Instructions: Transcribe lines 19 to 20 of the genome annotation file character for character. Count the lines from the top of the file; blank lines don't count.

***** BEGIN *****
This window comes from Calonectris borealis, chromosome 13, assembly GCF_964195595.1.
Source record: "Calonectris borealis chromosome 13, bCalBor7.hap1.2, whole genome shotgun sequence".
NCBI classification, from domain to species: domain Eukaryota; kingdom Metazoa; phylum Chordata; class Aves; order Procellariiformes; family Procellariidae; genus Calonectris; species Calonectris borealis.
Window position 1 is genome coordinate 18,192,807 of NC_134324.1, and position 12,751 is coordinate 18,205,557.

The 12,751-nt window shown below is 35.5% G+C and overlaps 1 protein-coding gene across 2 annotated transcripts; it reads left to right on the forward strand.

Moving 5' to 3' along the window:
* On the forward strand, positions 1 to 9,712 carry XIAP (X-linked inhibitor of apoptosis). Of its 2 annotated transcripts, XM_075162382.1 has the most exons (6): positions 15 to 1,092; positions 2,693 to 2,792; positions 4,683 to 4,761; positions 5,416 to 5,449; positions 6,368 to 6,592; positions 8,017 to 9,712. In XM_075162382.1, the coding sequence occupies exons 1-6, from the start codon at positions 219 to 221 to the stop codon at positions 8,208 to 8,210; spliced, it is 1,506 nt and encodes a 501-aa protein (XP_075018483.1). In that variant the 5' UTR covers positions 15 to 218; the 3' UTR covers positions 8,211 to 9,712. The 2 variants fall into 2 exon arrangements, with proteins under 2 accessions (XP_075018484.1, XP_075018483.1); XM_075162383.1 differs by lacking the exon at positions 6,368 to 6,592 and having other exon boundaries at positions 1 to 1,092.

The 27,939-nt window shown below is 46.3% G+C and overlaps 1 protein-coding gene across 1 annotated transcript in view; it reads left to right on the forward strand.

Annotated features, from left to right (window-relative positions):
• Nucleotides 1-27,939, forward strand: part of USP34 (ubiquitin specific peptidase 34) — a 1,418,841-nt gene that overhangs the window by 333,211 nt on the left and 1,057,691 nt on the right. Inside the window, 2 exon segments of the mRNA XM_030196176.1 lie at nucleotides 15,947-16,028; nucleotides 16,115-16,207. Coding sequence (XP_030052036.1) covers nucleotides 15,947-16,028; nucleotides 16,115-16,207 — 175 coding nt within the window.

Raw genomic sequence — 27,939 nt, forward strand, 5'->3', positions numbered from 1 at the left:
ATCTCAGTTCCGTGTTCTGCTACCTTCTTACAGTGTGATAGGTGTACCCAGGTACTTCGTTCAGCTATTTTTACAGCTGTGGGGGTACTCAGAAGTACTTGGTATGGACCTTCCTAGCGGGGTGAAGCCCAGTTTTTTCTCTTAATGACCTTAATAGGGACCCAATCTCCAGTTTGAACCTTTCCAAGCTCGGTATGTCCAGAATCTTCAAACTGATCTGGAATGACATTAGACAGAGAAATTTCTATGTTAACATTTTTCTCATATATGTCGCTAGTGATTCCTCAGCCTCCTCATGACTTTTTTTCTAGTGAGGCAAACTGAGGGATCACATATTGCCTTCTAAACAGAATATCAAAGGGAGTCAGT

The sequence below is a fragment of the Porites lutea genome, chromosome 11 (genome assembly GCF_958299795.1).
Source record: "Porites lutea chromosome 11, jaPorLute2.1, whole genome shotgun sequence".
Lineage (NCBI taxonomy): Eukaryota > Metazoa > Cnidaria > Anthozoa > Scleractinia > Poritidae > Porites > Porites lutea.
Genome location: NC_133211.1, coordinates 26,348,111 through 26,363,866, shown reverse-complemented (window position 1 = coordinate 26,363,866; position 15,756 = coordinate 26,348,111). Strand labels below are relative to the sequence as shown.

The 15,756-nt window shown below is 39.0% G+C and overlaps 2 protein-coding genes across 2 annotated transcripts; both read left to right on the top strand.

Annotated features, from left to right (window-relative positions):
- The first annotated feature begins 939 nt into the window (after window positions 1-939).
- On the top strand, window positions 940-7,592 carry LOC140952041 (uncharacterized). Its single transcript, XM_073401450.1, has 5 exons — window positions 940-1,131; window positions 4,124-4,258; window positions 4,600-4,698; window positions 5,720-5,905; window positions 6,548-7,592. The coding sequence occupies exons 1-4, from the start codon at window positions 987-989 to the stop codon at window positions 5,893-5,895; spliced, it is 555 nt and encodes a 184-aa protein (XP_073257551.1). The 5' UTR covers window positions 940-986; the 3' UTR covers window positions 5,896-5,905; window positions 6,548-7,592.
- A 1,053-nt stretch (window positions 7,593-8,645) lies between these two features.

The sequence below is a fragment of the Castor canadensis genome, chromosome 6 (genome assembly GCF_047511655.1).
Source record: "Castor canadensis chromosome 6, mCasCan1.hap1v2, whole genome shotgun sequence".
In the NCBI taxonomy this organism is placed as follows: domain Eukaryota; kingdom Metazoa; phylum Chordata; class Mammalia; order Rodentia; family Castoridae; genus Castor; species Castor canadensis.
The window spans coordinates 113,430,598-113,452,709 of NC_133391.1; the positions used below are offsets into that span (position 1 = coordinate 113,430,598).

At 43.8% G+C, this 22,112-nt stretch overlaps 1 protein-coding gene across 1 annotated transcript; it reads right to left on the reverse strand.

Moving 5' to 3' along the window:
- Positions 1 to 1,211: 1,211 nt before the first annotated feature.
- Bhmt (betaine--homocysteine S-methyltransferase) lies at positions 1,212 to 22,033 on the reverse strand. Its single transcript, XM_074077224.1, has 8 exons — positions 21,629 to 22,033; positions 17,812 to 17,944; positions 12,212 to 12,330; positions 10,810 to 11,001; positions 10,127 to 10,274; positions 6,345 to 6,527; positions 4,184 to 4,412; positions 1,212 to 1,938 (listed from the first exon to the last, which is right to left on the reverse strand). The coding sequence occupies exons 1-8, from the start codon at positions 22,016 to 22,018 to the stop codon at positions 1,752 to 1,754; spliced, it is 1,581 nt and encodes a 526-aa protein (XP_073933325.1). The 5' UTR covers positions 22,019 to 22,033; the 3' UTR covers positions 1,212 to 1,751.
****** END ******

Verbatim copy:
- The first annotated feature begins 939 nt into the window (after window positions 1-939).
- On the top strand, window positions 940-7,592 carry LOC140952041 (uncharacterized). Its single transcript, XM_073401450.1, has 5 exons — window positions 940-1,131; window positions 4,124-4,258; window positions 4,600-4,698; window positions 5,720-5,905; window positions 6,548-7,592. The coding sequence occupies exons 1-4, from the start codon at window positions 987-989 to the stop codon at window positions 5,893-5,895; spliced, it is 555 nt and encodes a 184-aa protein (XP_073257551.1). The 5' UTR covers window positions 940-986; the 3' UTR covers window positions 5,896-5,905; window positions 6,548-7,592.